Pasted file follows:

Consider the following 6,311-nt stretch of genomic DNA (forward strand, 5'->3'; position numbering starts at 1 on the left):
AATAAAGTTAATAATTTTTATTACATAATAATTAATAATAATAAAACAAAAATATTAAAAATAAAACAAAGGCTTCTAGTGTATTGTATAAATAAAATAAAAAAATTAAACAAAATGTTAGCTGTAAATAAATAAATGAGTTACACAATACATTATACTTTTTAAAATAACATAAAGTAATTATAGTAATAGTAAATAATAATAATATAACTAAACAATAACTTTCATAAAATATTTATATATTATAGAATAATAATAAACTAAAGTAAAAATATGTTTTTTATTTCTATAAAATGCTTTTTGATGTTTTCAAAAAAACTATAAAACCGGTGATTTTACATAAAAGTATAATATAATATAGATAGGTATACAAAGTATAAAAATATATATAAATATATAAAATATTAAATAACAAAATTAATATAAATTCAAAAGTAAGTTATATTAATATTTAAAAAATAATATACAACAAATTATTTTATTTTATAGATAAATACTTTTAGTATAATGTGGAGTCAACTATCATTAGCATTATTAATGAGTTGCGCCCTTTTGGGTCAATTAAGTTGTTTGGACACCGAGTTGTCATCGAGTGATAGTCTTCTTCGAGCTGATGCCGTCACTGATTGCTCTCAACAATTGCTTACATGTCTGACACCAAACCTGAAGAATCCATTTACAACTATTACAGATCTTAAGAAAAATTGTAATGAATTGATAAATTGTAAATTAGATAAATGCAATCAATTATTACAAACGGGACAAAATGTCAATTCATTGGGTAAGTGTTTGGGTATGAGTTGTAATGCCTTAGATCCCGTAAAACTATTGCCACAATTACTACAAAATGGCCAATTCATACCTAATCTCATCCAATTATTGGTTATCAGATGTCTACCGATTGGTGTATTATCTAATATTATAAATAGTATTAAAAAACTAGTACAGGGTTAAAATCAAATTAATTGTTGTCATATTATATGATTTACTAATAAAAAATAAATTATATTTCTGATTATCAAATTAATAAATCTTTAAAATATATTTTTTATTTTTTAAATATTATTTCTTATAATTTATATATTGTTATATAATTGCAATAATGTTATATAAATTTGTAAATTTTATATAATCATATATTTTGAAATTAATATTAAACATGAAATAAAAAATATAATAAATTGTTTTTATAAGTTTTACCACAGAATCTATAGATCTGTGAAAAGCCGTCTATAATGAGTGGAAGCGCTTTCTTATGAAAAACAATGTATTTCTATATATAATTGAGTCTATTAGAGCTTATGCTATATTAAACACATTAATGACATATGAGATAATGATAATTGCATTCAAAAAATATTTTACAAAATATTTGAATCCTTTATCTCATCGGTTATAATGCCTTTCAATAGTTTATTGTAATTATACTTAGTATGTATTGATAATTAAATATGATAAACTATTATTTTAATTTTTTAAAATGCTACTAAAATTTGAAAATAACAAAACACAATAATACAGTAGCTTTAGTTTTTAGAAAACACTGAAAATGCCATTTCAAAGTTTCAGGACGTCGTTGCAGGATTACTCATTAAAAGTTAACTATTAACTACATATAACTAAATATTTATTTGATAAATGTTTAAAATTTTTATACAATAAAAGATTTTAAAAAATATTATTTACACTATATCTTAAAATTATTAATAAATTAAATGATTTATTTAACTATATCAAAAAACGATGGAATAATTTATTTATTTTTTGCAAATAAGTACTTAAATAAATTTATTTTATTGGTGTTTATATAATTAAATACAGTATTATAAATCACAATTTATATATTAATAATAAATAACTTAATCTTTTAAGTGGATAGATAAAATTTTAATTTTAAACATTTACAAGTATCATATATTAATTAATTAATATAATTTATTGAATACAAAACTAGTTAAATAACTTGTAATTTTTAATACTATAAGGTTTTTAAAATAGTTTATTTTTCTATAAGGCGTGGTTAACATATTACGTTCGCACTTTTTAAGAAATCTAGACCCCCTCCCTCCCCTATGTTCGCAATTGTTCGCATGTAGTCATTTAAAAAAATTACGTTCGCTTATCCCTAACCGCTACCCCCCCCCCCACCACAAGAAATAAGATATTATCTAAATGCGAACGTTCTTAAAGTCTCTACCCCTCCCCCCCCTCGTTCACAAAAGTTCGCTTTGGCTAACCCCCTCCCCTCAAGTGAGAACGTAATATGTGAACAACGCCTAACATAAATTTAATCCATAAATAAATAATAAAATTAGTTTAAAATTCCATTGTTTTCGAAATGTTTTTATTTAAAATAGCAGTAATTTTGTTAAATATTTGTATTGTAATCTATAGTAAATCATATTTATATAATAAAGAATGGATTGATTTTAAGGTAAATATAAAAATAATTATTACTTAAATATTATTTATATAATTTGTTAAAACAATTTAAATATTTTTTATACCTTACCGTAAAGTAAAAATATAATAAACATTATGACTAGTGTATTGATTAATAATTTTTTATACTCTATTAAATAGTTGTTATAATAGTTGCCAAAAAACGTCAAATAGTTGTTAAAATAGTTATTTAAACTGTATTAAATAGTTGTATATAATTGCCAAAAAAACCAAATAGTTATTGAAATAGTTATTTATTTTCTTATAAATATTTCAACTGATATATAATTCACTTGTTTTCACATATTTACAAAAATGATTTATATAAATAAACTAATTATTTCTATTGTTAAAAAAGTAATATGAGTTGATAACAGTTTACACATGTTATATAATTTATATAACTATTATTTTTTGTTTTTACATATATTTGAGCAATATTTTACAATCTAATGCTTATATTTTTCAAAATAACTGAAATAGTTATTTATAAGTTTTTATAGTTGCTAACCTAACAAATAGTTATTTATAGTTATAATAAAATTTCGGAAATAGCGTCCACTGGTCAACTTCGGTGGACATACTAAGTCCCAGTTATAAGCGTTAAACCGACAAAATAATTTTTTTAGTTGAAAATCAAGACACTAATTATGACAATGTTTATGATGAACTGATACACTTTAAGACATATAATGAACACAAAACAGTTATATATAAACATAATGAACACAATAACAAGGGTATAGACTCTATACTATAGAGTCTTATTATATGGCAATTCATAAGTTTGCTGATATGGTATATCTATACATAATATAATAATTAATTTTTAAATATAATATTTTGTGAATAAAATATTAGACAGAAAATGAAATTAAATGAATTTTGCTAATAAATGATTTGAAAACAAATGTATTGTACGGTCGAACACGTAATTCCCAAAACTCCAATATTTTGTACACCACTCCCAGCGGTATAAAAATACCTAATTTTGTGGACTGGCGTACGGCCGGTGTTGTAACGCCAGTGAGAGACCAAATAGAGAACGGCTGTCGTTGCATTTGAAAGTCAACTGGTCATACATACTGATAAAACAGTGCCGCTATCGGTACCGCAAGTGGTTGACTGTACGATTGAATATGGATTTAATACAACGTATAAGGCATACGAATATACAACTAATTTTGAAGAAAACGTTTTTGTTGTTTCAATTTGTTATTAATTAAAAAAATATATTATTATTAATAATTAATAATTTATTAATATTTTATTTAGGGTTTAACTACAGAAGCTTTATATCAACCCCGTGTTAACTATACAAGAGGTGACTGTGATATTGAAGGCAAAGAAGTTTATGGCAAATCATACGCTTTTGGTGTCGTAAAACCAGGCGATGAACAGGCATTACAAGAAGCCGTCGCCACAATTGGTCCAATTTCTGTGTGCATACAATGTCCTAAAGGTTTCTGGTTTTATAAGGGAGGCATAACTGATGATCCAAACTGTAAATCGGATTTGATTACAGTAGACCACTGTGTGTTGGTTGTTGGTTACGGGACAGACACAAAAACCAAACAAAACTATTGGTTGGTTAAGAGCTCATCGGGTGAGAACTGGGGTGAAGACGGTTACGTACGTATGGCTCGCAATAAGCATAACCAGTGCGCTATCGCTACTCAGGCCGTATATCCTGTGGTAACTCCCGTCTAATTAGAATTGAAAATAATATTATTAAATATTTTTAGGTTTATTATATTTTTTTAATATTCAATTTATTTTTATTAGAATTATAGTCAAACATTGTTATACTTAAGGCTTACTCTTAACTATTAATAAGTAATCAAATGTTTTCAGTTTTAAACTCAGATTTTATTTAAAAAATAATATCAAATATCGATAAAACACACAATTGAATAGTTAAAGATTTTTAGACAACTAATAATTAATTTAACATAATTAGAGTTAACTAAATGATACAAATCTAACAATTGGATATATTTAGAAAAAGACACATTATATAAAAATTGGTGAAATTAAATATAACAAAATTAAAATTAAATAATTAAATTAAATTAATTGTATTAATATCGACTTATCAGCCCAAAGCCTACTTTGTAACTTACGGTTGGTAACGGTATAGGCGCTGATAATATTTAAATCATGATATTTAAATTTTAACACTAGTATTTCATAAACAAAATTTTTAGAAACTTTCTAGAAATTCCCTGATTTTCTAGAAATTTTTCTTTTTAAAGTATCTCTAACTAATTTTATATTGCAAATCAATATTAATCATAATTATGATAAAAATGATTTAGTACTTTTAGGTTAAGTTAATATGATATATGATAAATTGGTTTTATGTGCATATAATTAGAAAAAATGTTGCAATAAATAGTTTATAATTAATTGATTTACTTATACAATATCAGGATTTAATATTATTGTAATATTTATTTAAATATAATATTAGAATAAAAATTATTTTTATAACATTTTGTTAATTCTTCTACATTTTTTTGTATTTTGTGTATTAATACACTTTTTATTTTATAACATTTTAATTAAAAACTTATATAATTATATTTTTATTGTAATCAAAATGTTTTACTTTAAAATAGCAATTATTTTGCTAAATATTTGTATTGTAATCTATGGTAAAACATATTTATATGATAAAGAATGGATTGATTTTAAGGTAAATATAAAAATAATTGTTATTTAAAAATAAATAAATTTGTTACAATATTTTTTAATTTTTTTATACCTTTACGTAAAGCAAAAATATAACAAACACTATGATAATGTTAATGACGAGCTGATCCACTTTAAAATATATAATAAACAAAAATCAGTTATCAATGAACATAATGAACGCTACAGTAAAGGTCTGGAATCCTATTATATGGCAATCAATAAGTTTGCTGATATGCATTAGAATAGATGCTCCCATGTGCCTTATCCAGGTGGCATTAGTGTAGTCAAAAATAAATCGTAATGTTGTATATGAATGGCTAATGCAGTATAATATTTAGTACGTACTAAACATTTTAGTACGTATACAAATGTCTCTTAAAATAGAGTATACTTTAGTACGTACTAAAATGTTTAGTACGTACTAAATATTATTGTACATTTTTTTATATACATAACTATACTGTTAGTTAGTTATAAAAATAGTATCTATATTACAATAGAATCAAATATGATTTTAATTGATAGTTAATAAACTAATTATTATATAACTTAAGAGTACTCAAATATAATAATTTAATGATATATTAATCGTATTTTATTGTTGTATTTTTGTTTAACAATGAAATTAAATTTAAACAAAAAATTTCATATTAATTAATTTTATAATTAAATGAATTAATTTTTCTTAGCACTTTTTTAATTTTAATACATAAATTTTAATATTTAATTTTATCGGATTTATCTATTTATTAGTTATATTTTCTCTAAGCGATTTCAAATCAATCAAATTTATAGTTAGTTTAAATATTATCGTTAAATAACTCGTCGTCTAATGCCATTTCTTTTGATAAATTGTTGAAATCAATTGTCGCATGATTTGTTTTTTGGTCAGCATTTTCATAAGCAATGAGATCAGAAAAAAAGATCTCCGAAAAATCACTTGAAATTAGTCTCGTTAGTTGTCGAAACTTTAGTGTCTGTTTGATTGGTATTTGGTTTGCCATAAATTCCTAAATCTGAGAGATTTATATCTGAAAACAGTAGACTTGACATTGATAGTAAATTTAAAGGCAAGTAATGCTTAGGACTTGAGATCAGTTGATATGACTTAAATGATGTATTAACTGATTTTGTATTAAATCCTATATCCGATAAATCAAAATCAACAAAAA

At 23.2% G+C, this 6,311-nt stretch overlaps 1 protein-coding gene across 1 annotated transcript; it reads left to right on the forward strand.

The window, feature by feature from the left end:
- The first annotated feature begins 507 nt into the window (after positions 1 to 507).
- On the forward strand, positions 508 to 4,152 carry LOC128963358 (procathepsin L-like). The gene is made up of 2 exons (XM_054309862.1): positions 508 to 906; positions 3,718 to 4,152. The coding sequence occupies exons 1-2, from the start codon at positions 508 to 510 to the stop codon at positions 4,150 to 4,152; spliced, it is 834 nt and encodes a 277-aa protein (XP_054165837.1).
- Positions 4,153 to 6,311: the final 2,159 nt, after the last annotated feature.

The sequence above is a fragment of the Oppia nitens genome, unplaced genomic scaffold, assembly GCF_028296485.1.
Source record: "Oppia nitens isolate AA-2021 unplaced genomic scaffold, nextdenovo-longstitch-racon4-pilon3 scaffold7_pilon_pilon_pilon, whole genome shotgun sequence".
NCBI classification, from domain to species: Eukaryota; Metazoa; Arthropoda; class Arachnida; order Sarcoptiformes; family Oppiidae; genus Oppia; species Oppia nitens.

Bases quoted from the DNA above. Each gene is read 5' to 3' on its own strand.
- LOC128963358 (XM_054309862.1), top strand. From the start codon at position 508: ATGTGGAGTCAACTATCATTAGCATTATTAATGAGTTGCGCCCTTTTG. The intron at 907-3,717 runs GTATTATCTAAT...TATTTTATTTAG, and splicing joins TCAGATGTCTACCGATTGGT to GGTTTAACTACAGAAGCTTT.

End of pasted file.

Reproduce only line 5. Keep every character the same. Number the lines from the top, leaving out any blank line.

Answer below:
- The first annotated feature begins 507 nt into the window (after positions 1 to 507).